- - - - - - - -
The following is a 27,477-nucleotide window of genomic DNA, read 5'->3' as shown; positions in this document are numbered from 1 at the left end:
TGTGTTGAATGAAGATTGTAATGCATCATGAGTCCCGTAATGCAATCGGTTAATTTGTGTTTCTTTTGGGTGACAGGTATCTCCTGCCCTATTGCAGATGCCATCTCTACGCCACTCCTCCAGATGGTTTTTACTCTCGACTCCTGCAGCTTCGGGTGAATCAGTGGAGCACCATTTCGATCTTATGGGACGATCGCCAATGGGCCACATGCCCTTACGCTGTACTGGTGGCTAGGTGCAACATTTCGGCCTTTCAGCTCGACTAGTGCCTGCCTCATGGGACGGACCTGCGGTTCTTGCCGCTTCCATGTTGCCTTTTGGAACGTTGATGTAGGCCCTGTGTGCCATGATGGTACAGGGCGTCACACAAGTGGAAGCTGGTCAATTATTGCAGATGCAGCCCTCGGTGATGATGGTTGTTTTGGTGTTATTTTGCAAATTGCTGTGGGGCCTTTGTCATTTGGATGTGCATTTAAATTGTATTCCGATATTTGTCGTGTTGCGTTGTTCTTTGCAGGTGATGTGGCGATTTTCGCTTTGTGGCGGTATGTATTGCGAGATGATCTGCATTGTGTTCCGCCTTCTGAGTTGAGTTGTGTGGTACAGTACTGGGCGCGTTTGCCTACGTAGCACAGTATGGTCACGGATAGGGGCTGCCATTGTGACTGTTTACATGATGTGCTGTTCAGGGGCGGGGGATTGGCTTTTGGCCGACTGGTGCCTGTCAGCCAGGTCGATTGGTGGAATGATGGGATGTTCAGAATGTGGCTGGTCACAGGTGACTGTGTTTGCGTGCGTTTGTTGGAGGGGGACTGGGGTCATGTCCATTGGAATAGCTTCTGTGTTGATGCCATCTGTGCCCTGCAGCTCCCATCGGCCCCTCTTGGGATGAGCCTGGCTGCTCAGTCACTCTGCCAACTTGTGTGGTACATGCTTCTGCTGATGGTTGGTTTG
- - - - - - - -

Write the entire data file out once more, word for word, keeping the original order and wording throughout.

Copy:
The following is a 27,477-nucleotide window of genomic DNA, read 5'->3' as shown; positions in this document are numbered from 1 at the left end:
TGTGTTGAATGAAGATTGTAATGCATCATGAGTCCCGTAATGCAATCGGTTAATTTGTGTTTCTTTTGGGTGACAGGTATCTCCTGCCCTATTGCAGATGCCATCTCTACGCCACTCCTCCAGATGGTTTTTACTCTCGACTCCTGCAGCTTCGGGTGAATCAGTGGAGCACCATTTCGATCTTATGGGACGATCGCCAATGGGCCACATGCCCTTACGCTGTACTGGTGGCTAGGTGCAACATTTCGGCCTTTCAGCTCGACTAGTGCCTGCCTCATGGGACGGACCTGCGGTTCTTGCCGCTTCCATGTTGCCTTTTGGAACGTTGATGTAGGCCCTGTGTGCCATGATGGTACAGGGCGTCACACAAGTGGAAGCTGGTCAATTATTGCAGATGCAGCCCTCGGTGATGATGGTTGTTTTGGTGTTATTTTGCAAATTGCTGTGGGGCCTTTGTCATTTGGATGTGCATTTAAATTGTATTCCGATATTTGTCGTGTTGCGTTGTTCTTTGCAGGTGATGTGGCGATTTTCGCTTTGTGGCGGTATGTATTGCGAGATGATCTGCATTGTGTTCCGCCTTCTGAGTTGAGTTGTGTGGTACAGTACTGGGCGCGTTTGCCTACGTAGCACAGTATGGTCACGGATAGGGGCTGCCATTGTGACTGTTTACATGATGTGCTGTTCAGGGGCGGGGGATTGGCTTTTGGCCGACTGGTGCCTGTCAGCCAGGTCGATTGGTGGAATGATGGGATGTTCAGAATGTGGCTGGTCACAGGTGACTGTGTTTGCGTGCGTTTGTTGGAGGGGGACTGGGGTCATGTCCATTGGAATAGCTTCTGTGTTGATGCCATCTGTGCCCTGCAGCTCCCATCGGCCCCTCTTGGGATGAGCCTGGCTGCTCAGTCACTCTGCCAACTTGTGTGGTACATGCTTCTGCTGATGGTTGGTTTG